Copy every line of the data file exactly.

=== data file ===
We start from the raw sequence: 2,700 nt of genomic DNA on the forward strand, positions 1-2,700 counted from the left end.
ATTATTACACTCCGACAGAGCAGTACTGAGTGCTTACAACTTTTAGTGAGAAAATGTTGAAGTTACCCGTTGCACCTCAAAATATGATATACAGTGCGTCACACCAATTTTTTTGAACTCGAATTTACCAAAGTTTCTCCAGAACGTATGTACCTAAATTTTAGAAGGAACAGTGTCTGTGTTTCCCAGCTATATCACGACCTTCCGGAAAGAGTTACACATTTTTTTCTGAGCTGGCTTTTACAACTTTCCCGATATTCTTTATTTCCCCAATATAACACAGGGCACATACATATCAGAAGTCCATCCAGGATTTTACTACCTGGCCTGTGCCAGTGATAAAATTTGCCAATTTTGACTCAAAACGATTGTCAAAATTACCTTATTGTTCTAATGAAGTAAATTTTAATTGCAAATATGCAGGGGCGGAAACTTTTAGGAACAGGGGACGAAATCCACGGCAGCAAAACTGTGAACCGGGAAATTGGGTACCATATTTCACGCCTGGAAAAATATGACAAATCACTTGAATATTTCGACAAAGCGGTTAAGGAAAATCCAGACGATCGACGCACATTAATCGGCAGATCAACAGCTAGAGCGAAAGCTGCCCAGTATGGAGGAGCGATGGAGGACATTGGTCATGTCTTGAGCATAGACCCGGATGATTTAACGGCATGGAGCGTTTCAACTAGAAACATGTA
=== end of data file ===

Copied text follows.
We start from the raw sequence: 2,700 nt of genomic DNA on the forward strand, positions 1-2,700 counted from the left end.
ATTATTACACTCCGACAGAGCAGTACTGAGTGCTTACAACTTTTAGTGAGAAAATGTTGAAGTTACCCGTTGCACCTCAAAATATGATATACAGTGCGTCACACCAATTTTTTTGAACTCGAATTTACCAAAGTTTCTCCAGAACGTATGTACCTAAATTTTAGAAGGAACAGTGTCTGTGTTTCCCAGCTATATCACGACCTTCCGGAAAGAGTTACACATTTTTTTCTGAGCTGGCTTTTACAACTTTCCCGATATTCTTTATTTCCCCAATATAACACAGGGCACATACATATCAGAAGTCCATCCAGGATTTTACTACCTGGCCTGTGCCAGTGATAAAATTTGCCAATTTTGACTCAAAACGATTGTCAAAATTACCTTATTGTTCTAATGAAGTAAATTTTAATTGCAAATATGCAGGGGCGGAAACTTTTAGGAACAGGGGACGAAATCCACGGCAGCAAAACTGTGAACCGGGAAATTGGGTACCATATTTCACGCCTGGAAAAATATGACAAATCACTTGAATATTTCGACAAAGCGGTTAAGGAAAATCCAGACGATCGACGCACATTAATCGGCAGATCAACAGCTAGAGCGAAAGCTGCCCAGTATGGAGGAGCGATGGAGGACATTGGTCATGTCTTGAGCATAGACCCGGATGATTTAACGGCATGGAGCGTTTCAACTAGAAACATGTA